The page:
Membrane Bioreactor (MBR) for VOC Emission Reduction and Wastewater Reuse in the Chemical Manufacturing Industry

Presented by: Kyungnan Min, Department of Civil and Environmental Engineering, University of Massachusetts, Amherst

The objective of this research is to evaluate the performance of the membrane bioreactor (MBR) in treating waste water for reuse and reducing volatile organic compounds (VOC) emissions both associated with the chemical manufacturing process. Due to the EPA's proposed implementation of maximum achievable control technology (MACT) standards for hazardous air pollutants (HAP) and current regulations under the clean air act amendments, the chemical manufacturing industry is forced to investigate new technologies for decreasing VOC emissions.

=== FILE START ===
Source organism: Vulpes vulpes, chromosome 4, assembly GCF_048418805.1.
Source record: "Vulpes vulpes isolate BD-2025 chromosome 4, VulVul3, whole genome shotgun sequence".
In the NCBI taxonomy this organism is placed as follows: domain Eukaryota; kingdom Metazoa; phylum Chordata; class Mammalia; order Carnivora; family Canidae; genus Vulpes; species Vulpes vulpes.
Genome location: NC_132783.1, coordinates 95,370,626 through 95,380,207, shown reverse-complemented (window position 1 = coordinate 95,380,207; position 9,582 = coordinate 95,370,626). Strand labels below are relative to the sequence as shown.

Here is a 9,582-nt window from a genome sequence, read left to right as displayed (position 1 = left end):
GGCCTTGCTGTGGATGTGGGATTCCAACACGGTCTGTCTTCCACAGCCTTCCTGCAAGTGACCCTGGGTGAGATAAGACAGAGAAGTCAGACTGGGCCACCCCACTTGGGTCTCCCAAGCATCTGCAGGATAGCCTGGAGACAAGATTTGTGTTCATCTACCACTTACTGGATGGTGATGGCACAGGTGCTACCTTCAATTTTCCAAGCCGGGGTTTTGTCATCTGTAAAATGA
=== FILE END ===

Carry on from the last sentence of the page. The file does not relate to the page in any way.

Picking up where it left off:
The capabilities of the MBR in this research were tested by examining the effects of varying the aeration rate, the COD loading rate, the mixed liquor suspended solids (MLSS) concentration and adding powdered activated carbon (PAC) on VOC emissions. Throughout the experiment, variations in microbial characteristics, MLSS characteristics, membrane flux and soluble organic compound concentrations within the reactors were observed.

It was concluded from this research that the membrane bioreactor is a reliable method of treating wastewater containing different VOCs and using MBR would be a viable alternative for the chemical manufacturing industry. Increasing the MLSS and providing a longer solids retention time were discovered to increase VOC biodegradation and to discourage VOC volatilization.